It is thought that irregular patterns function in the camouflage of stationary animals through background matching and disruptive camouflage, in order to evade detection by predators (Thayer, 1909; Cott, 1940; Endler, 1978; Bradbury & Vehrencamp, 1998). Accordingly, static irregular camouflage patterns are harder to detect when viewed against more cluttered backgrounds containing distractors (e.g., Dimitrova & Merilaita, 2009). Therefore, irregular patterns should be favoured in visually complex closed environments that provide backgrounds where a prey animal can easily blend in. Irregular mottled patterns are common in avian species, and are more frequently found in females and juveniles in comparison to regular barred plumage patterns (Gluckman & Cardoso, 2010).
Current evidence suggests that regular patterns, such as bars and spots, typically facilitate camouflage during movement and therefore function as a secondary defence during the escape of prey by exploiting specific features of receiver visual acuity. This type of camouflage would include motion dazzle, whereby highly contrasting patterns prevent predators from estimating the speed and direction of moving prey (e.g., Scott-Samuel et al., 2011; Stevens, Yule & Ruxton, 2008; Stevens et al., 2011; Von Helversen, Schooler & Czienskowski, 2013; How & Zanker, 2014; Hughes, Troscianko & Stevens, 2014) as well as flicker-fusion camouflage, in which the patterns of a moving animal become blurred to the predator’s vision so that it appears to match the background against which it is moving (e.g., Brodie, 1989; Brodie, 1992; Brodie, 1993; Lindell & Forsman, 1996). Given that escape by flight requires space and that motion camouflage is dependent on effective transmission to the predator’s eye, regular patterns in birds should be more common in open habitats where patterns are easily visible and escape by flight is unencumbered. Additionally, regular patterns may have a dual function in both camouflage and visual communication with conspecifics (Marshall, 2000; Gluckman & Cardoso, 2010) and, due to multiple functions, may evolve independently of habitat in adult males (Bradbury & Vehrencamp, 1998; Endler, 1992; Kenward et al., 2004; Leal & Fleishman, 2004; Seehausen et al., 2008; McLean, Moussalli & Stuart-Fox, 2014).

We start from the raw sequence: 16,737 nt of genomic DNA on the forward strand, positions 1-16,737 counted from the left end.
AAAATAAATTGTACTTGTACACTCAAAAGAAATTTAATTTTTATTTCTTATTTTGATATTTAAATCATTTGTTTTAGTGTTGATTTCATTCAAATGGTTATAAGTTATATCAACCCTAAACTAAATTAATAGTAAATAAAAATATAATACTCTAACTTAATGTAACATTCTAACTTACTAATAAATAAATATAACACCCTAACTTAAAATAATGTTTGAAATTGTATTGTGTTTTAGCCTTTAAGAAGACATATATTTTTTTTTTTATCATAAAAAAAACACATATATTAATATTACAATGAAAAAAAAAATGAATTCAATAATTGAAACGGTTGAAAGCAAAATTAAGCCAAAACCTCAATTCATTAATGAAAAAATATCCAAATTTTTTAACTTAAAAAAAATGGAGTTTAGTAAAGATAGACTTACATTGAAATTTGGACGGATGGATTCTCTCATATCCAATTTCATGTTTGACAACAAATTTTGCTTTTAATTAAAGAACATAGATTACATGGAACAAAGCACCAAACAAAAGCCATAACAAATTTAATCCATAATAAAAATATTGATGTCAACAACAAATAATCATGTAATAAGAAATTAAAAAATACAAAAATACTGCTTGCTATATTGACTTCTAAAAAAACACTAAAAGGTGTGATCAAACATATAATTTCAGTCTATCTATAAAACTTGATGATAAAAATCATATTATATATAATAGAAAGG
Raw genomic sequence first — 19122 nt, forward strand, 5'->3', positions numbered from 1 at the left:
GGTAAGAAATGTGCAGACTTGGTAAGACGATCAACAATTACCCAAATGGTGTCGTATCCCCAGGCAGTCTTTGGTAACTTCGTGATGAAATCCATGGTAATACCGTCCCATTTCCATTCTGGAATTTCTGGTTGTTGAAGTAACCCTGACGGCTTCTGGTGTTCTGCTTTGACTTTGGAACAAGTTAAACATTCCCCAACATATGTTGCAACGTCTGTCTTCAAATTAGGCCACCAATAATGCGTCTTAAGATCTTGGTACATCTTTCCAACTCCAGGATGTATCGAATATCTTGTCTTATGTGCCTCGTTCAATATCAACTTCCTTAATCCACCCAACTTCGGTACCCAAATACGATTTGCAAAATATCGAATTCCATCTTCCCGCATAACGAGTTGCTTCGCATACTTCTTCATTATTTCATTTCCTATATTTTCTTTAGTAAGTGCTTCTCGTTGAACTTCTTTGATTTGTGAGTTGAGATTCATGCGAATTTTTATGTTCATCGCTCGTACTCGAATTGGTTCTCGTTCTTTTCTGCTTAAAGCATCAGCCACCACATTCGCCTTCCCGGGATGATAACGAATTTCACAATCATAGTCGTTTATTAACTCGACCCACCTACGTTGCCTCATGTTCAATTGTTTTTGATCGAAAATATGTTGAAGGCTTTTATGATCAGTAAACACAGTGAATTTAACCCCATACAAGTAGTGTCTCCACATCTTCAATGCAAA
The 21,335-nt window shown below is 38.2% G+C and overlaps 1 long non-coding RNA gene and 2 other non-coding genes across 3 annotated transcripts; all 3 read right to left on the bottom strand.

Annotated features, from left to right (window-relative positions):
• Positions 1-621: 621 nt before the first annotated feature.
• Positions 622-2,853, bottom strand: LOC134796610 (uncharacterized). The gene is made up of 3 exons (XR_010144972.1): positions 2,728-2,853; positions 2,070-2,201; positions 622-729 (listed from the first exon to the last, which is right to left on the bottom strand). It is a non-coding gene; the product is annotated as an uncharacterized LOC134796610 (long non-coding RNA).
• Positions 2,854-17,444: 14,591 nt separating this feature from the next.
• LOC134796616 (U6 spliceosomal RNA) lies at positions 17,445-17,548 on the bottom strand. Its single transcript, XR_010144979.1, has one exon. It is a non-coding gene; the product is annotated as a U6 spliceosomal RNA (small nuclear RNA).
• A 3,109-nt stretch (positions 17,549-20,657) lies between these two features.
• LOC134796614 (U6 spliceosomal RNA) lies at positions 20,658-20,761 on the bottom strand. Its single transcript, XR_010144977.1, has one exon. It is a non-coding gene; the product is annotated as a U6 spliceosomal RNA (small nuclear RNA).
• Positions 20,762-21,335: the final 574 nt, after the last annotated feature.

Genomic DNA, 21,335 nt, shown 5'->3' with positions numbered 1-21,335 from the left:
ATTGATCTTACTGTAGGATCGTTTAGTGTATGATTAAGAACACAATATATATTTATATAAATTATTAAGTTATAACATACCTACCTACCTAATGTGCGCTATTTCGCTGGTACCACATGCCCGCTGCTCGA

Across the world, habitats differ in their structural composition, e.g., forested habitats are cluttered and visually noisy, while desert habitats are not. The dorsal plumage patterns of birds are likely to function in camouflage in adults of both sexes, as well as juveniles, whereas a communication function is likely to evolve on the ventral surface of sexually competing males (Stuart-Fox & Ord, 2004; Gluckman & Cardoso, 2010; Garcia, Rohr & Dyer, 2013).
In this study, we investigated whether habitat selects for convergent evolution in the plumage patterns of terrestrial birds at the global scale, using the geographical distribution of all known avian species (excluding sea birds). Firstly, we looked for an association between plumage patterns type and habitat type across avian species; and secondly, we investigated whether patterned species were distributed at random across the world. We expected to find a significant association between closed and open habitats with irregular and regular patterns, respectively, in the plumage of adults as well as juveniles. In the sexually selected ventral plumage of breeding males, we expected that plumage pattern evolution would be independent of habitat due to its function in communication. In addition, we expected the distribution of irregularly and regularly patterned species across geographical space to differ from random and be affected by habitat.
Material and Methods